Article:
When it comes to horror movies, I’m firmly in the NOPE camp. It tends to take some heavy convincing and often bribery for me to shell out money to be scared for two hours. After watching Paranormal Activity, I slept with the light on for a week; I’m a grown adult. There are only a small number of horror movies I’ve watched and enjoyed because being scared isn’t fun for me.
Maybe it’s because I lack control over the narrative. The big baddie has been designed and planned out; there is little left up to the imagination on how things sound or look. It’s probably why I love horror novels, my second favorite genre right after romance. And while I love being creeped out by the likes of King and Barker, I tend to prefer my horror mixed with a little bit of humor. I like being grossed out and having a laugh.
John Dies at the End by David Wong
This is the first book in one of my favorite series. It’s gross, eerie, a little odd, and hilarious. David Wong is the pseudonym of Jason Pargin, who is the executive editor for Cracked.com. Whenever I recommend this book to friends (and it happens quite a lot), I’m inevitably asked, “Does John die at the end?” To that, I always tell them that they’ll just have to read to find out. There’s another book in the series, though what I’m really looking forward to is Wong’s newest novel in October that’s completely removed from the John Dies universe. It’s called Futuristic Violence and Fancy Suits, and it has cats and guns on the cover. Oh yeah.
My Life as a White Trash Zombie by Diana Rowland
First off, I really love this cover. It’s gorgeous and always grabs some attention. Zombie narratives have always been popular, though they’ve seen a major resurgence in recent years, and I always find myself wondering about who the person was before the zombie. Inevitably, there’s the sympathetic narrative that they were someone’s mother or father. Or they did great things while they were alive. But what if they didn’t? What if they were just some deadbeat loser who got caught up in everything, and is struggling with their newfound deadness? The heroine, Angel, is hilarious as she tries to make sense of her newfound cravings, and love is certainly a bitch when you have a crush on a police officer while thinking about how to get your next fix of brains. Also, if anyone wants to turn this into a graphic novel, I will happily throw money your way.
Gil’s All Fright Diner by A. Lee Martinez
Both the cover and the content remind me a lot of indie, B-movies of the ’70s and ’80s, especially The Blob remake. And, if you enjoyed the film Tucker & Dale vs. Evil, I’m willing to bet you’ll enjoy this too, as it features two hapless dudes just trying to get a bite to eat on their way through town, but wind up in the midst of a zombie attack instead. As you do. Gory and violent, it’s definitely not for the faint of heart, but it has the perfect level of camp and anti-hero shenanigans that have earned it a permanent place on my shelf.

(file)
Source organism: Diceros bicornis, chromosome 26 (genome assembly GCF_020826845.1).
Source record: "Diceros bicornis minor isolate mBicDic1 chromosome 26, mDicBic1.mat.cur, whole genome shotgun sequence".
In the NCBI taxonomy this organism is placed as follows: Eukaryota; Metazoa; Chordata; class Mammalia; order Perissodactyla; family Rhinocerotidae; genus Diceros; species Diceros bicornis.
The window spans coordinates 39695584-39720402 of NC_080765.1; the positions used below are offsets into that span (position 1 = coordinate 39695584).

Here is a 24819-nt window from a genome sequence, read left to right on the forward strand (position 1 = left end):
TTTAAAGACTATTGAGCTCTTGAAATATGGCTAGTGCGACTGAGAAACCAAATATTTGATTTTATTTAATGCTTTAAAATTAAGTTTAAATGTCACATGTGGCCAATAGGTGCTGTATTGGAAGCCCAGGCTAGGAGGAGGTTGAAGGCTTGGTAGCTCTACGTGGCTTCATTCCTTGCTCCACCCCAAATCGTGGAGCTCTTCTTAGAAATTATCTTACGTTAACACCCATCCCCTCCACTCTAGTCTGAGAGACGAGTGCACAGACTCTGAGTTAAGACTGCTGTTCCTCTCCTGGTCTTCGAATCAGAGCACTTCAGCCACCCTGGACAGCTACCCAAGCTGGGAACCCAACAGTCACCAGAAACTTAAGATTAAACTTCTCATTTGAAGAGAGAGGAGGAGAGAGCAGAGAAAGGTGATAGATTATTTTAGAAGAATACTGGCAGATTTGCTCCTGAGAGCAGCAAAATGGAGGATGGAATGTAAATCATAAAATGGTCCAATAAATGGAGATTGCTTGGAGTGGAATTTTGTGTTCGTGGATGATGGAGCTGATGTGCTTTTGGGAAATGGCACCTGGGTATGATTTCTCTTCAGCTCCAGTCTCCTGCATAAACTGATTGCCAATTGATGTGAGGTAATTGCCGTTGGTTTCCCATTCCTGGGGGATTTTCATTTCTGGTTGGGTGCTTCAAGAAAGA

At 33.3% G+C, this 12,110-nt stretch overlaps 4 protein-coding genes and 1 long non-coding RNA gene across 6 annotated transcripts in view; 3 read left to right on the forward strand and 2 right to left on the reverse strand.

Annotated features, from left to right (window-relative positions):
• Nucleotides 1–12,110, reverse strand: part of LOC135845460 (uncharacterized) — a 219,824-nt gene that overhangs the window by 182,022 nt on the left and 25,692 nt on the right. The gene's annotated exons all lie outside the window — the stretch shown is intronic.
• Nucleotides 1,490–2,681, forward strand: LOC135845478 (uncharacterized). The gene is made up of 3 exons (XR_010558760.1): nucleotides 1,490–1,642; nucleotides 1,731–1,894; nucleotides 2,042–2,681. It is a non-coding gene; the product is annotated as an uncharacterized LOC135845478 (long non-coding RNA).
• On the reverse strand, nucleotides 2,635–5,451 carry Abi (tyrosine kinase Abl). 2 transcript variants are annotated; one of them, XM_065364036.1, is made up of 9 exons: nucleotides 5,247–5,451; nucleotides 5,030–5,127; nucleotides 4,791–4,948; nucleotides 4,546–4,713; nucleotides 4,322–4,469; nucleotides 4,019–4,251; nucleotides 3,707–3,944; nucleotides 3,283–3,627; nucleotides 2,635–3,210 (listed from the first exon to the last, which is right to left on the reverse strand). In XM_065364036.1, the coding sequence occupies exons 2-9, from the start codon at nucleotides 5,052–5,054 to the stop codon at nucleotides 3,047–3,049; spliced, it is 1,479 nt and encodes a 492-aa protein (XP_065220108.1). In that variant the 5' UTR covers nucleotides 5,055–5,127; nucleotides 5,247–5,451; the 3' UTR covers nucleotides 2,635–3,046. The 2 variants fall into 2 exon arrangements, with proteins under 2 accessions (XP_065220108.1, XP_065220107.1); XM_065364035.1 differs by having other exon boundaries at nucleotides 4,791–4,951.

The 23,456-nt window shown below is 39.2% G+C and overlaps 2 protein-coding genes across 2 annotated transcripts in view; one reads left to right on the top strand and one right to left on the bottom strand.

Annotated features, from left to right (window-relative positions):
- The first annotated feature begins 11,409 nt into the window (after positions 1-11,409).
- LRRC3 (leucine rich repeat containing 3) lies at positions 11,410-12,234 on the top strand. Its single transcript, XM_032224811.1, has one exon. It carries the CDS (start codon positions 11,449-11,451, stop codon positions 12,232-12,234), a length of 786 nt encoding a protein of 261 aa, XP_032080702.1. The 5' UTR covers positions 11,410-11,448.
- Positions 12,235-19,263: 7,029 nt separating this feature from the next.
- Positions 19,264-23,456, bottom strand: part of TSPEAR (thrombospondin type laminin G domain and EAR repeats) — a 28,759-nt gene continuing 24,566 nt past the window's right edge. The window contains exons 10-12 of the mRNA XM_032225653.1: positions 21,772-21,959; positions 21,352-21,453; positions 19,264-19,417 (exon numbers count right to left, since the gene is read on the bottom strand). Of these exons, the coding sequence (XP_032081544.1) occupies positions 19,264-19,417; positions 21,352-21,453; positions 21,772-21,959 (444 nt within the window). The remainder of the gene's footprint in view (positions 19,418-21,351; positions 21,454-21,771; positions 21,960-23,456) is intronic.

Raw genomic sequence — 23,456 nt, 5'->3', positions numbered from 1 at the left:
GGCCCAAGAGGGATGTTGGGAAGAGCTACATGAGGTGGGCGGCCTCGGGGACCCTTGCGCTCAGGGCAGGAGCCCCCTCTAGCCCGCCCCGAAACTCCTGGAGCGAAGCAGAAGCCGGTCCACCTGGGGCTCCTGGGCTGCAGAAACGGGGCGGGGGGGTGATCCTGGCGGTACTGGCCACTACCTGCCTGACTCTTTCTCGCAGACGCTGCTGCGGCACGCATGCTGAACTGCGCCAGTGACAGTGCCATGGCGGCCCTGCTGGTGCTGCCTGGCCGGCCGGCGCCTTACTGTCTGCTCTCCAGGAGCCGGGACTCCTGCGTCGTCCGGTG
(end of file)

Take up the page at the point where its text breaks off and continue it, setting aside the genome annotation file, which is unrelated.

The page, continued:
Married with Zombies by Jesse Peterson
Zombies are a frequent plot device in the dark comedy, humor/horror mix. Sarah and David’s marriage is in trouble, and counseling doesn’t seem to be helping. But nothing brings a couple back together than trying to survive the zombie apocalypse. It’s also a romance, so if you like a happy ending despite all the horrific goings on, then this is definitely for you. The thing I like most is how Peterson sets up the emotional against the background of the action. Few things are more badass than working out communication issues with your significant other while mowing down the walking dead.
Chew, Volume 1 by John Layman, Rob Guillory
I honestly can’t remember how I came across Chew. I think I had a gift card to Amazon and was stocking up in comics from Image and it popped on the “Other People Bought” section. Detective Tony Chu is a Cibopath, meaning he can get psychic impressions from things that were once living. The only catch is that he has to digest said living thing, which makes things rather gross and awkward when you’re trying to investigate a homicide. Set in an alternate history of the world where chicken is illegal, Chew reminds me a lot of a noir-esque plot, but with a lot more bodily fluids and cannibalism. With conspiracies and double-crossing and some very strange police cases, I would highly recommend getting the trade volume because you won’t be able to stop at just a single issue.